There are times when you know you shouldn’t do something.
When the only outcome is going to be trouble, such as the time when I climbed the tree in the play area at the back of our convent (I was six) to grab an apple, egged on by a bunch of peers and a girl called Sally, who I had a huge crush on (as did every boy in the class, to be fair).
I’d have done anything for Sally, but I ask you, what kind of sadistic bloody nun puts an apple tree in a kids’ playground and then gives them a slap for trying to nick one?
I’m kind of in a similar dilemma now, although it doesn’t involve Sally or nuns. Or apples, for that matter.
Next month is crazy month, when 100,000 writers, give or take, around the globe will lose all reason and embark on a 30-day orgy of writing.
National Novel Writing Month it’s called, or NaNoWriMo, or just plain Nano to us veterans. I say veteran, but I’ve only attempted it once, two years ago. I’d have had a go last year too, but a wedding and two-week honeymoon meant I’d have received a nun-sized slap around the chops if I’d even considered it.
The target each year is to bang out 50,000 words in those 30 days. To someone who writes full-time, that’s a stretch, but manageable. For a writer who grabs the odd hour here and there before and after everyday work and life get in the way, it’s a hell of a tall order.
I managed it, just, and I was on leave for a week. Fortunately, I regularly write past midnight, into the early hours, so the time was there – I just needed to utilise it, instead of procrastinating (I’m pretty sure procrastination wasn’t in the dictionary until the day I was born).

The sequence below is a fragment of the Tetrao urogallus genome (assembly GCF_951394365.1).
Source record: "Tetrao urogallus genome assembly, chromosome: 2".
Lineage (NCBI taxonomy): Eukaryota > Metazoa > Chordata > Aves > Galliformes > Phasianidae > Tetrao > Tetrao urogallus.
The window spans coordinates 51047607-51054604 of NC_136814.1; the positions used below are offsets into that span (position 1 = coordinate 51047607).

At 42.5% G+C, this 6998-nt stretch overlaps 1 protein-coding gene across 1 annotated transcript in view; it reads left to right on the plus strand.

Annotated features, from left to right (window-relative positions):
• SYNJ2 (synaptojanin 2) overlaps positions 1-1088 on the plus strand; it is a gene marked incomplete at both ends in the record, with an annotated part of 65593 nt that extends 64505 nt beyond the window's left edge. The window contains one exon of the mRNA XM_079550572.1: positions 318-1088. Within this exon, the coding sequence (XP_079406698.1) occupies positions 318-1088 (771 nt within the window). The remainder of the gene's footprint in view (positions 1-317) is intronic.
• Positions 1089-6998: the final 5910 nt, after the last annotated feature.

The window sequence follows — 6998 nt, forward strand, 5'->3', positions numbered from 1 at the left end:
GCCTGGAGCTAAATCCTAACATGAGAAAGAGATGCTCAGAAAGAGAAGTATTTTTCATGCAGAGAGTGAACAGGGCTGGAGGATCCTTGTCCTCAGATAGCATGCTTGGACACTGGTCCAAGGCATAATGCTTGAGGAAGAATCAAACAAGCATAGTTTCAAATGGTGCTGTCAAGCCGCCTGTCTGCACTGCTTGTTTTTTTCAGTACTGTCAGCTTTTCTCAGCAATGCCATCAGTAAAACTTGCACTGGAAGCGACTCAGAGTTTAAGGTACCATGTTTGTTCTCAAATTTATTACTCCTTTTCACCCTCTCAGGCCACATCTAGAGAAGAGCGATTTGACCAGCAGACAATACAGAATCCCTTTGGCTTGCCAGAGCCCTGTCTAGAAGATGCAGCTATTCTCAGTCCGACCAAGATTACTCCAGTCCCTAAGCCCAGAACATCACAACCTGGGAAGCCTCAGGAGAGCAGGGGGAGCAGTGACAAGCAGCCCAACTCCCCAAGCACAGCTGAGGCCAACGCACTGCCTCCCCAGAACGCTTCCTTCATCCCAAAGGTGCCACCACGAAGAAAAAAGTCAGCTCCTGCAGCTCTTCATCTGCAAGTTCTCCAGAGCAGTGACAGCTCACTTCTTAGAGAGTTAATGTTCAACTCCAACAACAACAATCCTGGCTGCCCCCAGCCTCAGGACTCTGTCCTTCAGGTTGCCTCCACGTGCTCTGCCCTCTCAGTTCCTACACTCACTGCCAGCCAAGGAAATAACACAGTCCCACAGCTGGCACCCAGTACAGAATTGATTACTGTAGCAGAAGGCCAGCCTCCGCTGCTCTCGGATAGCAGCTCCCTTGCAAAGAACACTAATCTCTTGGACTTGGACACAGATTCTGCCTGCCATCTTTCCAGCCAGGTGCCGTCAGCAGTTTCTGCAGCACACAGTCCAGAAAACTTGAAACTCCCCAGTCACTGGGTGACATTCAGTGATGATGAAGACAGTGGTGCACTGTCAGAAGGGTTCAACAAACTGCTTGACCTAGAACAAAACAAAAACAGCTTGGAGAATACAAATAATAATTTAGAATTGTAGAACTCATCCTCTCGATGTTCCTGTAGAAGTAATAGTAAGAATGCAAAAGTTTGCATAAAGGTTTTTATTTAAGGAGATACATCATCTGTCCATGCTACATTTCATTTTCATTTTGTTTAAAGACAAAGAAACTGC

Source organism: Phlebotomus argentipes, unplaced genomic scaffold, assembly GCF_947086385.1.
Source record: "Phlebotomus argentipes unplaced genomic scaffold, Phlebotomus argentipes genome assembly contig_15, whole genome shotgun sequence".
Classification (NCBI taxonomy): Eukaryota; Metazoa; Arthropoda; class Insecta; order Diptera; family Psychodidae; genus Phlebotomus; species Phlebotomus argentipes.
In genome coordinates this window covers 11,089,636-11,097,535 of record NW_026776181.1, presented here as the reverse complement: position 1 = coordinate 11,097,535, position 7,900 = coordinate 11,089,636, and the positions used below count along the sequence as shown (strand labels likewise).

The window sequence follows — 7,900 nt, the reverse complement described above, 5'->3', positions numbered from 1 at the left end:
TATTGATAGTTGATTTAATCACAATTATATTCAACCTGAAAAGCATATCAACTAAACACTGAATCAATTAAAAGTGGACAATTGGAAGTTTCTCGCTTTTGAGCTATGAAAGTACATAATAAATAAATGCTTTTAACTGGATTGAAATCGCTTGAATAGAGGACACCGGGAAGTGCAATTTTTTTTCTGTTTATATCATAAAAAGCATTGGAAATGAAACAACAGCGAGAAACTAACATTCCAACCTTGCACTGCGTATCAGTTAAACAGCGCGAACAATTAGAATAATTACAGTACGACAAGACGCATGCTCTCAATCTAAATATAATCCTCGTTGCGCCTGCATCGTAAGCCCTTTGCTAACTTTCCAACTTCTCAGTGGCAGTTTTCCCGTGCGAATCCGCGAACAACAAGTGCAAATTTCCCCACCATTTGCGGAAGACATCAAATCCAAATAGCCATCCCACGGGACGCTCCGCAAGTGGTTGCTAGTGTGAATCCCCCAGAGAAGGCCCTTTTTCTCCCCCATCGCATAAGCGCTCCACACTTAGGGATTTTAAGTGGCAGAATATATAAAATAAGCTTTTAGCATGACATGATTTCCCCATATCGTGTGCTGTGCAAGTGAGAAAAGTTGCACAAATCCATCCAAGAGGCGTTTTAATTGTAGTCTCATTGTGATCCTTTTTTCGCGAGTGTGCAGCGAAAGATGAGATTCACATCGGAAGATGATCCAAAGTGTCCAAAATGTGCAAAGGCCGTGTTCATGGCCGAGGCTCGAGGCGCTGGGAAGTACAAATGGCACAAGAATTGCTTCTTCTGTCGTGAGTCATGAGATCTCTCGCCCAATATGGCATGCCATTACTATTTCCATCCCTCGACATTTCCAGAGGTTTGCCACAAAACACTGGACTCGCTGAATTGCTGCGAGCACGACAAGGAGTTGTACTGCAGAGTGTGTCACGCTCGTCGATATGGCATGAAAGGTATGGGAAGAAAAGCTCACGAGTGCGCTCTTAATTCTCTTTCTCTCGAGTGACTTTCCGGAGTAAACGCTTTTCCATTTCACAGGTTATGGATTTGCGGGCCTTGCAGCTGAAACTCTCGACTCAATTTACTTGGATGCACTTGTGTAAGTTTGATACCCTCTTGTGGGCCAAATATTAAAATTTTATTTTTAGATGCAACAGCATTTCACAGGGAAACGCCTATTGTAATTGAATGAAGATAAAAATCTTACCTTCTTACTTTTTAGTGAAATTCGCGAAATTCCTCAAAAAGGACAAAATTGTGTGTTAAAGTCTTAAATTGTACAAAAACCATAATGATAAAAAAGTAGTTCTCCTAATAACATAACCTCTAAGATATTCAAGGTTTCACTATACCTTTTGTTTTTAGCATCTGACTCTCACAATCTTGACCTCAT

Not everyone is a fan of Nano – some critics suggest it is all quantity of quality, and they are right, to a degree. Anyone who cannot turn their inner editor off for the month shouldn’t waste their time attempting it. If they do, I’d suggest being locked in a padded cell with just your laptop and no sharp objects.
Because Nano does that to you. It drives you nuts. You know that each paragraph that you conjure will need to be fine-tuned at best, completely rewritten, or binned at worst.
Writing 1,600-odd pages a day, every day, for a week is tough. For two weeks, it’s bloody hard. Multiply that by two, and the dedication and focus you need to show shouldn’t be laughed off lightly.
While 50,000 words won’t give you a full novel (unless you’re writing for kids, perhaps), it does provide you with a) the knowledge that you can cut out all the bullshit and write when you put your mind to it; and b) 50,000 more words that you had a month earlier, which is never a bad thing. Sure, it will need a severe dose of editing and some rewriting, but you will have broken the back of your novel.
The main plus I took away from Nano was the realisation that I didn’t need several clear hours to get some writing done. Previously, if I didn’t have at least an hour I’d just give up. It took me that long to get in the mood, get back in the swing of the piece I was writing. That’s what I thought. Nano cured me of that garbage. Give me five or ten minutes now, and I can do a few words. They all count, the words and the minutes, and they all add up.
So, here I am, two years on from my first Nano and desperate to try it again. I know I shouldn’t bother. I’m juggling several projects that need finishing, including polishing off the first Nano that was unceremoniously dumped to allow me to finish The Manx Connection.
It would be foolish to embark on another project. I’ve told myself to think about 2009 and have another go then. What’s another year, as Johnny Logan once asked. Nowt.
And yet... it’s like an itch I need to scratch. I’m trying not to think about it, and certainly haven’t been over to the Nano site to see how preparations are going.
And yet... the plot for the project I’d like to Nano is fully formed in my head. It’s a young adult adventure/horror – think The Goonies meets Amityville – and it’s scratching away desperate to get out.
I must be strong. I must resist the Nano.